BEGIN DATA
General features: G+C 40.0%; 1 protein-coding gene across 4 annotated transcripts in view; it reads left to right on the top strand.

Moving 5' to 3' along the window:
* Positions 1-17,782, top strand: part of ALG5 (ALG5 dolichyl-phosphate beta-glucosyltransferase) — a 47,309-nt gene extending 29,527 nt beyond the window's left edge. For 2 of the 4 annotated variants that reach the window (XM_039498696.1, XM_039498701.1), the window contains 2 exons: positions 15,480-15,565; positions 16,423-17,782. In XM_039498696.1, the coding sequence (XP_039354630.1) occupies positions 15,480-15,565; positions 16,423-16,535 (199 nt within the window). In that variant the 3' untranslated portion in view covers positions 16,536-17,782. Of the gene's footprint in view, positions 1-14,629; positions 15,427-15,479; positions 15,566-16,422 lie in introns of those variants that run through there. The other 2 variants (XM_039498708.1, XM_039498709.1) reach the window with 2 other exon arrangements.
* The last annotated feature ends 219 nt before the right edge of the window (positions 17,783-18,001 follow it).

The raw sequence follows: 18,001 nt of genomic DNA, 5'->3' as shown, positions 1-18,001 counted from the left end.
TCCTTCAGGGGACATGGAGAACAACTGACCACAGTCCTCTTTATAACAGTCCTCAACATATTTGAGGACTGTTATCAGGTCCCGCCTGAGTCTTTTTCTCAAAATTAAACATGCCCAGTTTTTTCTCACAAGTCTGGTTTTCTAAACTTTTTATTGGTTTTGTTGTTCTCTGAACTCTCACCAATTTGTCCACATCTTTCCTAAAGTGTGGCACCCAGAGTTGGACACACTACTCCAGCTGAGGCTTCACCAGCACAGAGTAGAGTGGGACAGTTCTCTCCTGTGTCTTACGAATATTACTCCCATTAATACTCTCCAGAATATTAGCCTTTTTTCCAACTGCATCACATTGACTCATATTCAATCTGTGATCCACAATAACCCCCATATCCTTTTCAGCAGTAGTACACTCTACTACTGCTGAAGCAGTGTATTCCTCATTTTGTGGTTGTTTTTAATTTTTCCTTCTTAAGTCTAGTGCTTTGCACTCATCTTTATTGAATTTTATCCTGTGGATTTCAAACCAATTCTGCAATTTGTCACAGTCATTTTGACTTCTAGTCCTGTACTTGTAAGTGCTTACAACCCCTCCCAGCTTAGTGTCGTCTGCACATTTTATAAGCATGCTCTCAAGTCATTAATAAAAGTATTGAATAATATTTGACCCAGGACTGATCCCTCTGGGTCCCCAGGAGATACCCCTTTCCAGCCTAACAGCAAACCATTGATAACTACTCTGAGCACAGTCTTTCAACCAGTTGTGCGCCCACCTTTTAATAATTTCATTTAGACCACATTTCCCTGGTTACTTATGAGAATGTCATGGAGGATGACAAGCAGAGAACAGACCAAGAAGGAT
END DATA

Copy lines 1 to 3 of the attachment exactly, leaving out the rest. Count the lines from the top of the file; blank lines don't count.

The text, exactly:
General features: G+C 40.0%; 1 protein-coding gene across 4 annotated transcripts in view; it reads left to right on the top strand.

Moving 5' to 3' along the window:
* Positions 1-17,782, top strand: part of ALG5 (ALG5 dolichyl-phosphate beta-glucosyltransferase) — a 47,309-nt gene extending 29,527 nt beyond the window's left edge. For 2 of the 4 annotated variants that reach the window (XM_039498696.1, XM_039498701.1), the window contains 2 exons: positions 15,480-15,565; positions 16,423-17,782. In XM_039498696.1, the coding sequence (XP_039354630.1) occupies positions 15,480-15,565; positions 16,423-16,535 (199 nt within the window). In that variant the 3' untranslated portion in view covers positions 16,536-17,782. Of the gene's footprint in view, positions 1-14,629; positions 15,427-15,479; positions 15,566-16,422 lie in introns of those variants that run through there. The other 2 variants (XM_039498708.1, XM_039498709.1) reach the window with 2 other exon arrangements.